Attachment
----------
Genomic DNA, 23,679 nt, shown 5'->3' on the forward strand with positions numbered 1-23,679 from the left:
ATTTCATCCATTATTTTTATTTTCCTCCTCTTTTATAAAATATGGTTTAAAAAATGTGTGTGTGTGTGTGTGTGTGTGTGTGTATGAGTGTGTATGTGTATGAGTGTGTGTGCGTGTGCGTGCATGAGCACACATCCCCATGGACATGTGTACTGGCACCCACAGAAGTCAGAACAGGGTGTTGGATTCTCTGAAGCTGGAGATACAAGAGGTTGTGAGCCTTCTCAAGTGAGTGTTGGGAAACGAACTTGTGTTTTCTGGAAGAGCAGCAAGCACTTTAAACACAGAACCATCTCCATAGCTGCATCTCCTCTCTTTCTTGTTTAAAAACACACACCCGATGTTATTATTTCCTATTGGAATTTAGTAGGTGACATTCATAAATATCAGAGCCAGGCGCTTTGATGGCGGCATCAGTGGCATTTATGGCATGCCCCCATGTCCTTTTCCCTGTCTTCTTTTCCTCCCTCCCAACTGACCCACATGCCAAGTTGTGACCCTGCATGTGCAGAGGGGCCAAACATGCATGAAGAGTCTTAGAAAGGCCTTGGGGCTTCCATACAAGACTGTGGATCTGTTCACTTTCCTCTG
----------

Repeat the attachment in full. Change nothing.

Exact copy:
Genomic DNA, 23,679 nt, shown 5'->3' on the forward strand with positions numbered 1-23,679 from the left:
ATTTCATCCATTATTTTTATTTTCCTCCTCTTTTATAAAATATGGTTTAAAAAATGTGTGTGTGTGTGTGTGTGTGTGTGTGTATGAGTGTGTATGTGTATGAGTGTGTGTGCGTGTGCGTGCATGAGCACACATCCCCATGGACATGTGTACTGGCACCCACAGAAGTCAGAACAGGGTGTTGGATTCTCTGAAGCTGGAGATACAAGAGGTTGTGAGCCTTCTCAAGTGAGTGTTGGGAAACGAACTTGTGTTTTCTGGAAGAGCAGCAAGCACTTTAAACACAGAACCATCTCCATAGCTGCATCTCCTCTCTTTCTTGTTTAAAAACACACACCCGATGTTATTATTTCCTATTGGAATTTAGTAGGTGACATTCATAAATATCAGAGCCAGGCGCTTTGATGGCGGCATCAGTGGCATTTATGGCATGCCCCCATGTCCTTTTCCCTGTCTTCTTTTCCTCCCTCCCAACTGACCCACATGCCAAGTTGTGACCCTGCATGTGCAGAGGGGCCAAACATGCATGAAGAGTCTTAGAAAGGCCTTGGGGCTTCCATACAAGACTGTGGATCTGTTCACTTTCCTCTG